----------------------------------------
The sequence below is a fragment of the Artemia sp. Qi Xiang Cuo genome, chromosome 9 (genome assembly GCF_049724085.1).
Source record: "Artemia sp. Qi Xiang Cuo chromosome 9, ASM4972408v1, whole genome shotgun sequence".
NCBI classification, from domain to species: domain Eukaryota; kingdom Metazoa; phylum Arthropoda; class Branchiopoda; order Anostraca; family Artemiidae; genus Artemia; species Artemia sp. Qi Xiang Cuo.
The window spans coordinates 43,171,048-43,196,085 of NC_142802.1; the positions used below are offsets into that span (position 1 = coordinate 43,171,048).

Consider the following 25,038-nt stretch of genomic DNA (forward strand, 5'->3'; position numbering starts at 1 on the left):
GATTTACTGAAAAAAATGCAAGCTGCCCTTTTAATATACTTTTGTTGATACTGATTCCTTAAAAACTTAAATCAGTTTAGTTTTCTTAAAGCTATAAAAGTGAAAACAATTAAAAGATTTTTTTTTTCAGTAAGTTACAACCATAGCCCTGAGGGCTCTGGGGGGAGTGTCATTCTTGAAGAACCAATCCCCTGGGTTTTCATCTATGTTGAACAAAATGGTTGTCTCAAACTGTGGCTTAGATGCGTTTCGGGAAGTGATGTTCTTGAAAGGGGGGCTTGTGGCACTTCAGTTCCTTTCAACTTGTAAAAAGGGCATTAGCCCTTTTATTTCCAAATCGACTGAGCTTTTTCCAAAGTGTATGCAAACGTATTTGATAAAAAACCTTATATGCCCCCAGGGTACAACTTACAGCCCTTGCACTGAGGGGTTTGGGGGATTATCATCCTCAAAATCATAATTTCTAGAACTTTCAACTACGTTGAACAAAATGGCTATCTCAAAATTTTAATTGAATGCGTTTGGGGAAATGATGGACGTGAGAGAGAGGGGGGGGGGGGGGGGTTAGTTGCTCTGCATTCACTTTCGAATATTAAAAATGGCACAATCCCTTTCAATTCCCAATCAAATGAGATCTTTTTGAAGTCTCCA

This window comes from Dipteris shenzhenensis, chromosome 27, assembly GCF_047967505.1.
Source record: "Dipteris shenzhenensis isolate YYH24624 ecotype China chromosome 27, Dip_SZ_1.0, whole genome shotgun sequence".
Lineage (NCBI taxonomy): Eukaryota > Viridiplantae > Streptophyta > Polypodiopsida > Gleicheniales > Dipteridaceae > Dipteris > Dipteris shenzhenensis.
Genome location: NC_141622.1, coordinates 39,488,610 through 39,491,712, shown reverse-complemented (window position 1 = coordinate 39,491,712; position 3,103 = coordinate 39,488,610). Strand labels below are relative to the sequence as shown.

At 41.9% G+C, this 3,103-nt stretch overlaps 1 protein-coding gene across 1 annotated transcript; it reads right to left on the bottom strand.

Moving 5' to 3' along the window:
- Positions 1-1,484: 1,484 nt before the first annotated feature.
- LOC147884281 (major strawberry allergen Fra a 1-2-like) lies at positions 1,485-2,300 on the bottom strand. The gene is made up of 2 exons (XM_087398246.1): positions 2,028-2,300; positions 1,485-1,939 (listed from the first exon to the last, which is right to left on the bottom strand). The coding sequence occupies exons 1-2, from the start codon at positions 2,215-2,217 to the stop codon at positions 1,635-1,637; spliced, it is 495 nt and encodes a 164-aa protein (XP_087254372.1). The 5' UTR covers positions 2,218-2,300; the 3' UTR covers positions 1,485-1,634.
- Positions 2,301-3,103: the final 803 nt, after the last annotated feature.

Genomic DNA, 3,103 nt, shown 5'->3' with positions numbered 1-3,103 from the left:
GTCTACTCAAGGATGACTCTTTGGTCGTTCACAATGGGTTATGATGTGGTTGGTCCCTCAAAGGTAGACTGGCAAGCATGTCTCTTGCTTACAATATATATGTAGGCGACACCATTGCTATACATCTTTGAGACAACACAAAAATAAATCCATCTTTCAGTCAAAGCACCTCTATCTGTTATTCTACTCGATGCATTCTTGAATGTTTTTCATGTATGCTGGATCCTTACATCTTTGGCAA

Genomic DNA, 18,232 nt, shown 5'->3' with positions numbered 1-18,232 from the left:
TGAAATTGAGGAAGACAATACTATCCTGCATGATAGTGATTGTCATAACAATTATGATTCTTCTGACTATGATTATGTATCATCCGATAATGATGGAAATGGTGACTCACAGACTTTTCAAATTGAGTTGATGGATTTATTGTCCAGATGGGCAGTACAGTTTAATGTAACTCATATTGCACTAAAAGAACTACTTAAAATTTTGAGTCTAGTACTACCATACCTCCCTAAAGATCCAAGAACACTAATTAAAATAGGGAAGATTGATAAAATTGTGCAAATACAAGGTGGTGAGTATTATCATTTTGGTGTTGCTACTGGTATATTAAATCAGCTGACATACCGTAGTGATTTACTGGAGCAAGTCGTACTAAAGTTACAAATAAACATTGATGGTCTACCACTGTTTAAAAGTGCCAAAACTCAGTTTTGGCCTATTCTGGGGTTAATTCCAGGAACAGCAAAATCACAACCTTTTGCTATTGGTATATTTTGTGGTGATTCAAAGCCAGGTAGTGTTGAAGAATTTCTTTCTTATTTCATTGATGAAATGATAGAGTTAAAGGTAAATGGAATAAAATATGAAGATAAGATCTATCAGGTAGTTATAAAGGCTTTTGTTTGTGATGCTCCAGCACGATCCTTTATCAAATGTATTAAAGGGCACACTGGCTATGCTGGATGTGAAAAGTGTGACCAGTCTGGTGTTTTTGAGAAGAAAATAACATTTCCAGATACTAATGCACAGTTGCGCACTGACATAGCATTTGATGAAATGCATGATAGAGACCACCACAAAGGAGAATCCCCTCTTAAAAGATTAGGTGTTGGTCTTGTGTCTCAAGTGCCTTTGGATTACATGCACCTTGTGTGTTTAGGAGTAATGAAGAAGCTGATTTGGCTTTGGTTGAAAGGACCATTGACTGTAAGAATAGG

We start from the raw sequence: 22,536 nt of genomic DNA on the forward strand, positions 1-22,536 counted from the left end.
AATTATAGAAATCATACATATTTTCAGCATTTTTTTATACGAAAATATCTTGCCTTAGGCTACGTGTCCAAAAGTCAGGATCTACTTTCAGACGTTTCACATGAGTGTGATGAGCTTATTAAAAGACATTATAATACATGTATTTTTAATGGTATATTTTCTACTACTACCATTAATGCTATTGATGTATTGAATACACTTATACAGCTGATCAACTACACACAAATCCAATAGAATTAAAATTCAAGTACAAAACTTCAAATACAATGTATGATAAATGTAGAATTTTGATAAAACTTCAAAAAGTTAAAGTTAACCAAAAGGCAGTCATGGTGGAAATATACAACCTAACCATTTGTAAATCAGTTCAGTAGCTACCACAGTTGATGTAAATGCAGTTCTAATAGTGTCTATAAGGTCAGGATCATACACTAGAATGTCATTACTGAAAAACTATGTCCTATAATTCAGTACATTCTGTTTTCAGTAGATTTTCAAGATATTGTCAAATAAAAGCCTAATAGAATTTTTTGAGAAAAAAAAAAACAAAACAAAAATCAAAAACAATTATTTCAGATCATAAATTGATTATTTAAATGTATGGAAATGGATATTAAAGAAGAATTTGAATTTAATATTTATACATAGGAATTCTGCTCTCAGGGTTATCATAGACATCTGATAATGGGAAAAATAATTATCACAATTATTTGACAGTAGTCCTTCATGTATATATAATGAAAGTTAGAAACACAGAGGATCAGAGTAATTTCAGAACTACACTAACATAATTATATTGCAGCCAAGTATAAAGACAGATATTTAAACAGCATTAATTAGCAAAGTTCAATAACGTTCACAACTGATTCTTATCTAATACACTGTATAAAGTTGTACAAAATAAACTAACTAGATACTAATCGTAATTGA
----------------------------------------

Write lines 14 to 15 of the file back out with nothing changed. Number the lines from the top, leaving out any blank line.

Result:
- LOC147884281 (major strawberry allergen Fra a 1-2-like) lies at positions 1,485-2,300 on the bottom strand. The gene is made up of 2 exons (XM_087398246.1): positions 2,028-2,300; positions 1,485-1,939 (listed from the first exon to the last, which is right to left on the bottom strand). The coding sequence occupies exons 1-2, from the start codon at positions 2,215-2,217 to the stop codon at positions 1,635-1,637; spliced, it is 495 nt and encodes a 164-aa protein (XP_087254372.1). The 5' UTR covers positions 2,218-2,300; the 3' UTR covers positions 1,485-1,634.
- Positions 2,301-3,103: the final 803 nt, after the last annotated feature.